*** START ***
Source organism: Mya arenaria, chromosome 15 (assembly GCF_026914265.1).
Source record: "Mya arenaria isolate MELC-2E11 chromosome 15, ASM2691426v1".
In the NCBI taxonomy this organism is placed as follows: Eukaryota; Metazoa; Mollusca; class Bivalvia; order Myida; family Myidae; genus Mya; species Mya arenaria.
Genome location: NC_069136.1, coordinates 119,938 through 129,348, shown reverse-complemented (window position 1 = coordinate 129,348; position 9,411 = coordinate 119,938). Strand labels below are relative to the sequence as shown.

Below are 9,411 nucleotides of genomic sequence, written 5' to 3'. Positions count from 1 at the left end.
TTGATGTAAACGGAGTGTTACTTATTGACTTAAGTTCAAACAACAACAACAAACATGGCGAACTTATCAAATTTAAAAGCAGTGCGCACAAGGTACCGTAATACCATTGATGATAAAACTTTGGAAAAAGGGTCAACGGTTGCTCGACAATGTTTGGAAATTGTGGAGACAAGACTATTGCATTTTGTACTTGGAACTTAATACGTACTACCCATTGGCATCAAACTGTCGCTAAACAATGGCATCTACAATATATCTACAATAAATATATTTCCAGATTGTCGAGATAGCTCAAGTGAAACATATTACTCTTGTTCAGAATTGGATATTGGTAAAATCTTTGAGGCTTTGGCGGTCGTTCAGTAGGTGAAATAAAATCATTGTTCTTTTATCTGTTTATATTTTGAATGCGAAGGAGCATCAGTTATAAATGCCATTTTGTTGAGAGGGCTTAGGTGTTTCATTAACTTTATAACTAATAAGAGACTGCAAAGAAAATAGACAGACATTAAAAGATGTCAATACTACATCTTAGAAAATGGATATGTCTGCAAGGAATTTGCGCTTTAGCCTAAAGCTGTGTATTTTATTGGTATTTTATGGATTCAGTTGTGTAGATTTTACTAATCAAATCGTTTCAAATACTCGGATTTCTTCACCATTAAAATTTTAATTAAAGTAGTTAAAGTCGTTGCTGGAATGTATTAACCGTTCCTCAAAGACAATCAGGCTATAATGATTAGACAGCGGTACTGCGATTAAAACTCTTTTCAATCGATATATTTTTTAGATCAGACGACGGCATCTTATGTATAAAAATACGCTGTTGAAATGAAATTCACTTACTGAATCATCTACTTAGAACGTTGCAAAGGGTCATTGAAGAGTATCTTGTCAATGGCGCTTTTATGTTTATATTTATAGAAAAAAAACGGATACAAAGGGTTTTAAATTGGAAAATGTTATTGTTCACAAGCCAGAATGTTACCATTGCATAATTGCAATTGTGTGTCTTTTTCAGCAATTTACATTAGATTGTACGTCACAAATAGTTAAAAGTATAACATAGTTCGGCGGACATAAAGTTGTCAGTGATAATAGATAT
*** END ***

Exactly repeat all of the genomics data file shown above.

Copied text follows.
Source organism: Mya arenaria, chromosome 15 (assembly GCF_026914265.1).
Source record: "Mya arenaria isolate MELC-2E11 chromosome 15, ASM2691426v1".
In the NCBI taxonomy this organism is placed as follows: Eukaryota; Metazoa; Mollusca; class Bivalvia; order Myida; family Myidae; genus Mya; species Mya arenaria.
Genome location: NC_069136.1, coordinates 119,938 through 129,348, shown reverse-complemented (window position 1 = coordinate 129,348; position 9,411 = coordinate 119,938). Strand labels below are relative to the sequence as shown.

Below are 9,411 nucleotides of genomic sequence, written 5' to 3'. Positions count from 1 at the left end.
TTGATGTAAACGGAGTGTTACTTATTGACTTAAGTTCAAACAACAACAACAAACATGGCGAACTTATCAAATTTAAAAGCAGTGCGCACAAGGTACCGTAATACCATTGATGATAAAACTTTGGAAAAAGGGTCAACGGTTGCTCGACAATGTTTGGAAATTGTGGAGACAAGACTATTGCATTTTGTACTTGGAACTTAATACGTACTACCCATTGGCATCAAACTGTCGCTAAACAATGGCATCTACAATATATCTACAATAAATATATTTCCAGATTGTCGAGATAGCTCAAGTGAAACATATTACTCTTGTTCAGAATTGGATATTGGTAAAATCTTTGAGGCTTTGGCGGTCGTTCAGTAGGTGAAATAAAATCATTGTTCTTTTATCTGTTTATATTTTGAATGCGAAGGAGCATCAGTTATAAATGCCATTTTGTTGAGAGGGCTTAGGTGTTTCATTAACTTTATAACTAATAAGAGACTGCAAAGAAAATAGACAGACATTAAAAGATGTCAATACTACATCTTAGAAAATGGATATGTCTGCAAGGAATTTGCGCTTTAGCCTAAAGCTGTGTATTTTATTGGTATTTTATGGATTCAGTTGTGTAGATTTTACTAATCAAATCGTTTCAAATACTCGGATTTCTTCACCATTAAAATTTTAATTAAAGTAGTTAAAGTCGTTGCTGGAATGTATTAACCGTTCCTCAAAGACAATCAGGCTATAATGATTAGACAGCGGTACTGCGATTAAAACTCTTTTCAATCGATATATTTTTTAGATCAGACGACGGCATCTTATGTATAAAAATACGCTGTTGAAATGAAATTCACTTACTGAATCATCTACTTAGAACGTTGCAAAGGGTCATTGAAGAGTATCTTGTCAATGGCGCTTTTATGTTTATATTTATAGAAAAAAAACGGATACAAAGGGTTTTAAATTGGAAAATGTTATTGTTCACAAGCCAGAATGTTACCATTGCATAATTGCAATTGTGTGTCTTTTTCAGCAATTTACATTAGATTGTACGTCACAAATAGTTAAAAGTATAACATAGTTCGGCGGACATAAAGTTGTCAGTGATAATAGATAT